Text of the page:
Lately, I’ve been remembering a film that featured dead people, all dressed in white gowns, walking single-file around and around, without expression, with no particular end.
I think actor Albert Brooks was a main character. Beyond that I have no other memory of the film. Well, it probably was featured at Cinema Center, a downtown theater that often features art films.
What brought this to mind has been my morning hour-long walk at Glenbrook Shopping Center, on the city’s north side. The only reason I’m doing this walk at the shopping mall is that it’s been too cold, nearly zero in the morning lately and too icy to comfortably jog in nearby Foster Park.
I confess to being a bit grouchy to be forced to walk at this mall. To be sure, jogging in the park takes me past the same trees, the same tees and greens of Foster Park golf course, the same clubhouse, the same tennis courts every day. But I’m usually following all this routine as if for the first time. I’m celebrating as I greet familiar faces, which include the “guys,” older, black men who greet me by first name.
Walking at the mall is a different story. Though I recognize regular walkers, I rarely see anybody I know. I have nobody to visit with. The scene only changes as the Christmas shopping season approaches. Then, a fast walker, I’m dodging browsers and people pushing small children in pretend fire engines.
By the third time around the mall, the boredom of passing the same clothing stores, gift shops and fast-foods at the food court starts to get to me. Yes, I’m grouchy. But the greater challenge comes as I see one person after another who appears much younger than I and yet obviously much overweight.
Passing such out-of-shape, out-of-breath walkers confronts me with one of the most important lessons of one’s life. You can find the lesson in the Bible. To be specific, you can find it in Matthew 7, verse 1. Most of us have heard the lesson: “Judge not that you be not judged.” That’s from Jesus’ Sermon on the Mount.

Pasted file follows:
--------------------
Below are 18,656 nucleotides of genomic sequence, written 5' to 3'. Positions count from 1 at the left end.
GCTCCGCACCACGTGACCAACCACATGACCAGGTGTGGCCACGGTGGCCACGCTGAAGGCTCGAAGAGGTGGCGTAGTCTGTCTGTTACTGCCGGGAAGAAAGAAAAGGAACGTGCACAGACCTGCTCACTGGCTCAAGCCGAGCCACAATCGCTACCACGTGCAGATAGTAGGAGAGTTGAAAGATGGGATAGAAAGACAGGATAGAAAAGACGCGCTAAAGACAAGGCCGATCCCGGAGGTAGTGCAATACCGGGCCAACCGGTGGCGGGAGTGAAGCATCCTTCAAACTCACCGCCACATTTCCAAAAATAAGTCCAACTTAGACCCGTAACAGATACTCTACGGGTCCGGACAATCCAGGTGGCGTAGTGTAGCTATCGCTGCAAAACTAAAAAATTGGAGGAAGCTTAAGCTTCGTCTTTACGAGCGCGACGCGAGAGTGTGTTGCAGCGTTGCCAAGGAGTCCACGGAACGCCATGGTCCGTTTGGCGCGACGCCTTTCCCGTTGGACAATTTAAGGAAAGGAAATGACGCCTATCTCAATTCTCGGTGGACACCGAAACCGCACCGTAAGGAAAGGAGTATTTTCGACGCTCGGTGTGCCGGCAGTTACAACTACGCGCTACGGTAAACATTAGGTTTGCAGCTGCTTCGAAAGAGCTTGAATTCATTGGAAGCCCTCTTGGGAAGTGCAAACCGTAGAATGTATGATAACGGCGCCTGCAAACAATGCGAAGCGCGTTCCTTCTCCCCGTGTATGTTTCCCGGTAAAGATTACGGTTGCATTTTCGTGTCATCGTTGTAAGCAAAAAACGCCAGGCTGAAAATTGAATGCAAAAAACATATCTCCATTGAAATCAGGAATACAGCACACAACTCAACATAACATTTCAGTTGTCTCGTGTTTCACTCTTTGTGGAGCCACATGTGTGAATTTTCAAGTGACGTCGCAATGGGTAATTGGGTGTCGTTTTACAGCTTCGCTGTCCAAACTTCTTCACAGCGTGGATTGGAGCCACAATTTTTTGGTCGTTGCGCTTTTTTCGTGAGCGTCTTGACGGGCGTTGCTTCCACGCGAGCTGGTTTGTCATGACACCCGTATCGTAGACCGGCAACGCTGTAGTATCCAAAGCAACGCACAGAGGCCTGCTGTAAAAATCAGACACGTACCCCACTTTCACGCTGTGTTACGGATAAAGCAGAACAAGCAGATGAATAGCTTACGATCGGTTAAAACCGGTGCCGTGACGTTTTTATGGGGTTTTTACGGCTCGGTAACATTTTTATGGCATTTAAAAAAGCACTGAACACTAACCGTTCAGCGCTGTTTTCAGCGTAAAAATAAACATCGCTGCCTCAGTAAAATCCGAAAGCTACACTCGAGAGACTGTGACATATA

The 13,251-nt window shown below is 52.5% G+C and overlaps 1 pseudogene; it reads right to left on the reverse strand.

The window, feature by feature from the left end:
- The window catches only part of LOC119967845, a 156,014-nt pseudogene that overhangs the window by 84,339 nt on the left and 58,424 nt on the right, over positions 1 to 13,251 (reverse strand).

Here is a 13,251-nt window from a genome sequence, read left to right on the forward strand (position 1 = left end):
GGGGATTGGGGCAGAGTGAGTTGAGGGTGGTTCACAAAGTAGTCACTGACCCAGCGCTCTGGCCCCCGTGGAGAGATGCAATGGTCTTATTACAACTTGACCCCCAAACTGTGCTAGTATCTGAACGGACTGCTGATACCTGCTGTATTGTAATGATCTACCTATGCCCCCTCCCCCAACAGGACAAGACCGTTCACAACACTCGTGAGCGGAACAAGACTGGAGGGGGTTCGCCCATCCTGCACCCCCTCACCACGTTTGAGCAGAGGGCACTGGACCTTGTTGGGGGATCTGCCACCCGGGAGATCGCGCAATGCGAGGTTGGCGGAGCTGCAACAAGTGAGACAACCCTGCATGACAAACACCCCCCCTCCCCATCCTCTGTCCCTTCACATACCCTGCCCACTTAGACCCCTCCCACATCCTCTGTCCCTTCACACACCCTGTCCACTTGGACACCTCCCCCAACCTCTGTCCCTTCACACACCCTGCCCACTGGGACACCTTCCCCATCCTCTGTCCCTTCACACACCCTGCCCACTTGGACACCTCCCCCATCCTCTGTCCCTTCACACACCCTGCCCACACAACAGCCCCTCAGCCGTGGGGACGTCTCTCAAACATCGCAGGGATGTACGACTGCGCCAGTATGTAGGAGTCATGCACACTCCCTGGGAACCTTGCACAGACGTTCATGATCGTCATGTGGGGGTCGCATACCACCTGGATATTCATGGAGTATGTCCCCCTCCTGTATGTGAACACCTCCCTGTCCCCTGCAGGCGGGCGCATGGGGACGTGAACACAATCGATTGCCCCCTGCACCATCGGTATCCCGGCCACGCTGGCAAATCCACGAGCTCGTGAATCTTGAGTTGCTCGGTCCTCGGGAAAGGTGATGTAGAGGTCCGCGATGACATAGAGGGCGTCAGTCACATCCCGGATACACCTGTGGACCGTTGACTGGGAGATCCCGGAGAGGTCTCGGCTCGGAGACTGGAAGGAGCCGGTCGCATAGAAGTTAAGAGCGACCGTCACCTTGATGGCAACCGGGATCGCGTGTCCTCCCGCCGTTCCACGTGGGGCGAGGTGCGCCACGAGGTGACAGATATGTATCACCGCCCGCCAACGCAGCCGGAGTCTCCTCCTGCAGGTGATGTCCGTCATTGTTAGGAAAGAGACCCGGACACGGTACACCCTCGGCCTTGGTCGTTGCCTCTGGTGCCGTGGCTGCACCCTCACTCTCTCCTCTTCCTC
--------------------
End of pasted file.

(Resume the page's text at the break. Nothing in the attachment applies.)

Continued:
I certainly came by my temptation to judge naturally. Mom and Dad were among the most judgmental parents in northwest Ohio. It’s a variation on the song from “South Pacific,” which says, “You have to be carefully taught to hate.” Likewise, you can be carefully taught to judge. So, following Mom and Dad’s example, I tend to find fault. I tend to fix on other people’s faults and shortcomings.
Back at the mall, the truth is I don’t have to judge. In my own mind, I can compliment the other walkers for doing something good for themselves. I can compliment them for doing something good for their health.
Meantime, I can smile, say hello and wish fellow walkers a great day. In other words, I can remind myself of how my judging just puts me in a grouchy mood. There’s nothing positive or good about it. I then can feel liberated to celebrate my fellow citizens. Here they are, caring enough about themselves and their families to get out of the house and exercise.
Here I am in my late seventies. To be sure, I want to be healthy. I want to be in good shape and able to jog, even if at a snail’s pace. But I sure don’t want to spend my last years on this earth a crabby old man nobody wants to be around and who contributes nothing constructive to the world and to his fellow human beings.
Today’s forecast is for near zero temperatures for the next day or so. I imagine the park still won’t be clear of icy spots. So no jogging for me tomorrow and maybe for the next few days. So after I’ve done a few push-ups, I’ll head for the shopping mall and join the other walkers. I’ll leave the judging to the other geezers.